Gemfields introduced the most technologically advanced coloured gemstone sort house in the world at its operation in Mozambique, with state-of-the-art equipment, like optical sorting machines. In addition, a proprietary grading system, a pioneering auction platform and an active marketing presence have all contributed to Gemfields playing a significant role in the rise of African gemstones. Underlying this achievement has been the strong belief that coloured gemstones should create a positive impact for the country and community from which they originate.
Responsible sourcing for Gemfields means implementing industry-leading policies and practices across operations, transparency in its auction sales process, an active role in working groups to modernise the sector, projects to improve health, education and livelihoods for the communities around its mines and conservation efforts (#conservationgemstones) to protect Africa’s great wildlife and biodiversity.
Gemfields Foundation is the charitable arm of Gemfields, through which donors can contribute funding to directly support community and conservation projects in Africa, magnifying the scale of the work already carried out by Gemfields itself.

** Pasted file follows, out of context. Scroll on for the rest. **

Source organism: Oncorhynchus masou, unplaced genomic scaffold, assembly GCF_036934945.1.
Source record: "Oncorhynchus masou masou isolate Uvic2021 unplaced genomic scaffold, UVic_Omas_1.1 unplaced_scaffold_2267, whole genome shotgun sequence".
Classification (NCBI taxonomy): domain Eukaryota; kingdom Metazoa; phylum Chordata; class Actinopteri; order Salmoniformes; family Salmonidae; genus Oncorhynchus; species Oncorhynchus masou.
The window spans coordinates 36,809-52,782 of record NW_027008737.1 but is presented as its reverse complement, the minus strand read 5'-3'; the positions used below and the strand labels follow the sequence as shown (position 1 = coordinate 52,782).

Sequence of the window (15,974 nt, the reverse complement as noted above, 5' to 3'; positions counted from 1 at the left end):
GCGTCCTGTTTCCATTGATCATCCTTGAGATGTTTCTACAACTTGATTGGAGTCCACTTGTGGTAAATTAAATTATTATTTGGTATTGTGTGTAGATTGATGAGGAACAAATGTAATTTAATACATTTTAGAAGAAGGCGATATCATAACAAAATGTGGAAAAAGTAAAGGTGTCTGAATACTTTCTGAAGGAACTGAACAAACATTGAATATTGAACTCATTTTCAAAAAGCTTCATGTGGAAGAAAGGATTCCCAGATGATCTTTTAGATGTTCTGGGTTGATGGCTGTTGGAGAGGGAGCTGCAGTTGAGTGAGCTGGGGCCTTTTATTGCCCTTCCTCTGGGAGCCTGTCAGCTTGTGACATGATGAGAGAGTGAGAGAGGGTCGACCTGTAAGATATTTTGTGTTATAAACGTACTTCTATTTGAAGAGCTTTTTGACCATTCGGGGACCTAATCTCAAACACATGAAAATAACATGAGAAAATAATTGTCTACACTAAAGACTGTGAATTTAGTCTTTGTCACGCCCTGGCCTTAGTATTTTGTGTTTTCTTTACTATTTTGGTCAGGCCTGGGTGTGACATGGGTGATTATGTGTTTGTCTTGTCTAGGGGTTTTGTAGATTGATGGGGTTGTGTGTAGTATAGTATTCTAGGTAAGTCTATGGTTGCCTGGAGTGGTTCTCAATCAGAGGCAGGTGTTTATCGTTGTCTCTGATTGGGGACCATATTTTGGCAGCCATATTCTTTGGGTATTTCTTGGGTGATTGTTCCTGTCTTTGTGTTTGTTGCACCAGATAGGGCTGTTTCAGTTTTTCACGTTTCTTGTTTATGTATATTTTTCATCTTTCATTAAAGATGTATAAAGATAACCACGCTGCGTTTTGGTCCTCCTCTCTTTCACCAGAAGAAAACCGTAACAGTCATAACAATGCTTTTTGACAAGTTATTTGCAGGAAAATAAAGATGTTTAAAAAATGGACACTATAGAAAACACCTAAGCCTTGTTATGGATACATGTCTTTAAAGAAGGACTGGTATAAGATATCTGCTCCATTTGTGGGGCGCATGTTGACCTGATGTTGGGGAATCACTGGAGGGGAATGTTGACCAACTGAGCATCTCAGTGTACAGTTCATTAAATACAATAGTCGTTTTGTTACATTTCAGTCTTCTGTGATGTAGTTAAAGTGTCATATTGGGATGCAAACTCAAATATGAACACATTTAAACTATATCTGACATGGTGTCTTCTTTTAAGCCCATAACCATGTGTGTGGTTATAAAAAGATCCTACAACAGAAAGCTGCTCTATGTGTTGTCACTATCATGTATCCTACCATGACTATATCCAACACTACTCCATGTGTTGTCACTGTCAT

Fabergé – an iconic name with an exceptional heritage – is a member of the Gemfields Group. This partnership, and the beauty of Fabergé’s designs and craftsmanship, improves Gemfields’ positioning and brand perception, and helps to raise consumer awareness of responsibly sourced coloured gemstones.
As well as supplying the majority of the world’s rough rubies and emeralds, Gemfields initiates activations to build desire for coloured gemstones: for example, collaborations with international jewellery brands and other creative partners. Often surprising, unexpected and unique, these collaborations are chosen to promote consumer awareness and increase the appeal of coloured gemstones, raising their profile, and, in turn, providing greater benefit to their place of origin in Africa.